Sydney: Phillip Hughes' death from head injuries has reopened the decades-old debate on how batsmen can be protected from a hard, five-and-a-half ounce projectile travelling around 90 miles per hour.
"Well, it's obviously a concerning issue," said Cricket Australia chief James Sutherland at a news conference Thursday. "Helmets are continually upgraded and reviewed. That will no doubt happen. "The relevant manufacturers and medical experts will do that again in the fullness of time, but, as I say, right now, it's all about providing as much support as we can to those closest to Phillip."
The 25-year-old Australia international died on Thursday, two days after being struck down at the Sydney Cricket Ground, illustrating starkly the dangers of facing fast bowling.
Despite wearing protective headgear, Hughes never regained consciousness and died from his injuries after trying to play a short-pitched "bouncer" in a domestic match and being hit on an unshielded area at the base of his skull.
Australian team doctor Peter Brukner said that Hughes had been killed by a "freakish" injury. "I think in this instance, this was a freakish accident because it was an injury to the neck that caused haemorrhage in the brain," said Brukner.
"The condition is incredibly rare. It's called vertebral artery dissection leading to subarachnoid haemorrhage -- only 100 cases were ever reported. "Yes, we certainly need to review all our procedures and equipment, but this is an incredibly rare type of injury." Masuri, the British-based manufacturer of the helmet worn by Hughes, and one of the leading suppliers of protective headgear to the world's top batsmen, said his injuries were in an area that is difficult to protect.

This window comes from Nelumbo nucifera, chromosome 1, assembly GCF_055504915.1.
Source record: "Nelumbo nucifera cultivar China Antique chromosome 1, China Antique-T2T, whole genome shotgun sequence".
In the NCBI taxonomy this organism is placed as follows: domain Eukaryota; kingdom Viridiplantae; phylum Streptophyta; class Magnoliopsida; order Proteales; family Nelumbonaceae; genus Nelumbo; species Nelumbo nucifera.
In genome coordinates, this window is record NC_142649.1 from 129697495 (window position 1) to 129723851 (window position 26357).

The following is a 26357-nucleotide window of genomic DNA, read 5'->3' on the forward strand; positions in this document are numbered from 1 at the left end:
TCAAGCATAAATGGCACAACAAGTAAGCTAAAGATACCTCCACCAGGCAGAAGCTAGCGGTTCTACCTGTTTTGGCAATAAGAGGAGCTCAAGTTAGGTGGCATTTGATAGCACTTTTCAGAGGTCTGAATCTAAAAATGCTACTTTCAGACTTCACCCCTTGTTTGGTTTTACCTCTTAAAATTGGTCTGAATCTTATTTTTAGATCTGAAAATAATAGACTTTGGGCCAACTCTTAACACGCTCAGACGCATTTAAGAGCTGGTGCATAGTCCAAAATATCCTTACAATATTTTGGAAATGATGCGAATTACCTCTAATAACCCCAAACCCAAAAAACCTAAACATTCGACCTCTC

"From the footage and pictures currently available to Masuri, it appears that Phil Hughes was struck by the ball to the rear of the grille and below the back of the shell," Masuri said in a statement. "This is a vulnerable area of the head and neck that helmets cannot fully protect, while enabling batsmen to have full and proper movement."
The question of how batsmen should protect themselves from a blow on the head is not a new one. - Ban the bouncer? - Patsy Hendren, the Middlesex and England batsman, briefly wore a reinforced, multiple-peaked cap made for him by his wife in 1933 following England's infamous 'Bodyline' tour of Australia in 1932/33 that featured short-pitched, hostile bowling. It never caught on and for more than 40 years batsmen wore only a cap or sunhat at most.
The mid-1970s saw England's Mike Brearley experiment with a protective skull-cap worn under the regular cap. But the most notable change in headgear came during Kerry Packer's World Series Cricket in the late 1970s which attracted an exceptional crop of fast bowlers, including the West Indies' fearsome four of Andy Roberts, Wayne Daniel, Michael Holding and Joel Garner.
Batsmen facing a short-pitched barrage decided to take matters into the their own hands and sought ways to protect their heads. England's Dennis Amiss was one who pioneered the batting helmet. "I went to a motorcycle helmet manufacturer, and he came up with something lighter than the fibreglass motorcycle helmets around in those days," Amiss told the Daily Telegraph. It was superseded by the forerunner of the 'cap'-design helmet which is now commonplace, with plastic visors giving way to metal grilles.
Former England captain Michael Atherton, an opening batsman, wrote in Wednesday's edition of The Times: "Maybe helmets had made us a little complacent." Atherton said while before helmets, batsmen generally hooked cautiously and infrequently off the back foot, helmet-wearing players such as Australia's Matthew Hayden were emboldened to hook off the front foot, a much riskier option. One way to improve batsmen's safety would be an outright ban on bouncers, a move that is now the subject of debate. Before Hughes' death such a ban would have been almost unthinkable. Maybe not so now.
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